Turns out, there are plenty of things I want to want.

I suspect you want to want ’em, too, if you’re over the age of 25 and you have internet access and/or a business:

I want to want to be famous. But I don’t. I don’t long for an e-mail list containing hundreds of thousands of people or dream about looking into the faces of millions of my adoring fans.

I almost didn’t go on my first date with my now-love because his roommate was a Brand Camp fan and I didn’t want to go sneaking around their house with him because…weird, right? (Spoiler alert: I got over it. Best first date EVER.)

I want to want a multi-million dollar business. But I don’t. I like being me, myself, and I — the leanest business model on the planet — hiring peeps to help out as I need ’em. I don’t want the multi-million dollar business bonanza because there’s a strong possibility that with it would come a team, and people management, and the knowledge that ten or twelve or twenty or three hundred people rely on me for their paychecks. I would crumple under the pressure, feel trapped by those financial constraints, and promptly self-implode.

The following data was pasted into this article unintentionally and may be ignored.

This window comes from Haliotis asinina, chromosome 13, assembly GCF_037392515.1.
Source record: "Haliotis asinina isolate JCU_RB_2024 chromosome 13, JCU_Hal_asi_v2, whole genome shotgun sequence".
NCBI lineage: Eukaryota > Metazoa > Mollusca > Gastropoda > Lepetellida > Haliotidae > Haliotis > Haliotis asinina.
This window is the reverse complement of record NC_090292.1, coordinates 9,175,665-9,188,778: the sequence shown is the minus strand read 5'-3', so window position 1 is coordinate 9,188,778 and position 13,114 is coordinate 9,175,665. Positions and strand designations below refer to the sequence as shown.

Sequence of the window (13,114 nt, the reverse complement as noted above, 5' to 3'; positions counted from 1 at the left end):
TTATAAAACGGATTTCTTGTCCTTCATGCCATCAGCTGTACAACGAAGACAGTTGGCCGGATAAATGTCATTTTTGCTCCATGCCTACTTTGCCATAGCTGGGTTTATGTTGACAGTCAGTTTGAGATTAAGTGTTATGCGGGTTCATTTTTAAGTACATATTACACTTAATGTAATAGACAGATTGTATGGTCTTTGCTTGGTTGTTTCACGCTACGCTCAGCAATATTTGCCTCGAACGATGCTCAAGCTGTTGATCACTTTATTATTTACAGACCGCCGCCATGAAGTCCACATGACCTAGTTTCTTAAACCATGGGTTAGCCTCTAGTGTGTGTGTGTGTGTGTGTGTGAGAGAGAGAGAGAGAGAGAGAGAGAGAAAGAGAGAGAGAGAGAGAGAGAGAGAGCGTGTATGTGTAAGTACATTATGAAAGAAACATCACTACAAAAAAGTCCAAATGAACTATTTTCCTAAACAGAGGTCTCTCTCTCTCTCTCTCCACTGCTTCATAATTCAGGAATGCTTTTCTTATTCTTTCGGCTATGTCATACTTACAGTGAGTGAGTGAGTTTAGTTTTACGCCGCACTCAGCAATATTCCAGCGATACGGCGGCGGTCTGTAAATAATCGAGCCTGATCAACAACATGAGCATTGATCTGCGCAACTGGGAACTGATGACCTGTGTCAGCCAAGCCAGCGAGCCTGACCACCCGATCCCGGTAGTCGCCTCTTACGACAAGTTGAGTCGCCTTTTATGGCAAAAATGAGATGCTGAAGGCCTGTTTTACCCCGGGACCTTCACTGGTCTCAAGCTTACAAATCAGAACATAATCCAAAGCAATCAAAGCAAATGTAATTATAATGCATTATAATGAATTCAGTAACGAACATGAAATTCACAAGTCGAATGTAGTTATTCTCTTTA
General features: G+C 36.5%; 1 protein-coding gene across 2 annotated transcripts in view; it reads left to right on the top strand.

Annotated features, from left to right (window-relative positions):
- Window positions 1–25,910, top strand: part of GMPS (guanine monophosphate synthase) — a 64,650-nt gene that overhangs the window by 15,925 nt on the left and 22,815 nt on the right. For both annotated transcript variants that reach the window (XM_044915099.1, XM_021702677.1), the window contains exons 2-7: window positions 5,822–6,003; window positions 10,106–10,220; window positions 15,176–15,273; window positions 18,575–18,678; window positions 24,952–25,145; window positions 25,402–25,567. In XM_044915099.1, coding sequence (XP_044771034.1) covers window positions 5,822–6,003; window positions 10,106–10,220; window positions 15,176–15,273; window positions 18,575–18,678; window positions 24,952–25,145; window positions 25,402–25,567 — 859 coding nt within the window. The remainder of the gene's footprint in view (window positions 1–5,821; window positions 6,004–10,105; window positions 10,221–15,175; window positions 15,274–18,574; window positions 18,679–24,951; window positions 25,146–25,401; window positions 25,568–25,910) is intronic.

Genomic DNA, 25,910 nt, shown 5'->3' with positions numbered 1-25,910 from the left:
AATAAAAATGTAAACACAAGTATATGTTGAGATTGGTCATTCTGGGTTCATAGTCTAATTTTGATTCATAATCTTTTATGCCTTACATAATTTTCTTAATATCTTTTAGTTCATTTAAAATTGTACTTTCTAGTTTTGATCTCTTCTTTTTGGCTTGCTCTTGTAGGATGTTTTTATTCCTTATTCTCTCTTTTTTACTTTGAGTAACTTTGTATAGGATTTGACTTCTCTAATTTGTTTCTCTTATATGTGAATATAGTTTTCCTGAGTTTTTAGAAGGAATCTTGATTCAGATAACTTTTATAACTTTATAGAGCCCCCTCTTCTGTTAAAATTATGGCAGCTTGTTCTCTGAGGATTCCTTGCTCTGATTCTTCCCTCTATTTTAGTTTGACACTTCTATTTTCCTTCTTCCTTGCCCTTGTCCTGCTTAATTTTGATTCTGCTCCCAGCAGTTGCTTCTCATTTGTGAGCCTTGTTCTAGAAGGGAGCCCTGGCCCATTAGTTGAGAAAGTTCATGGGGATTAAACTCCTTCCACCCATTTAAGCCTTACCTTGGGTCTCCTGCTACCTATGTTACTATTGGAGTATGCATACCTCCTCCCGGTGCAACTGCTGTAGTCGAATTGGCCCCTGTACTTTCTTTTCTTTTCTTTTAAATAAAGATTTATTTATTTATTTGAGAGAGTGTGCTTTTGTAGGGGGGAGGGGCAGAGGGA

I want to want to sell a big-giant-scalable program that costs somewhere between two and thirty thousand dollars. But I don’t. I really get off on writing and human connection, and can’t easily find the joy of human connection in large groups of people I don’t know really well. This isn’t to say that those programs don’t work for others or that I haven’t benefited from taking part in them: simply that I want to want to host one myself. But “NOPE” is the answer, louder and clearer than ever before.  Big and huge and vast are awesome pursuits, they’re just not my focus.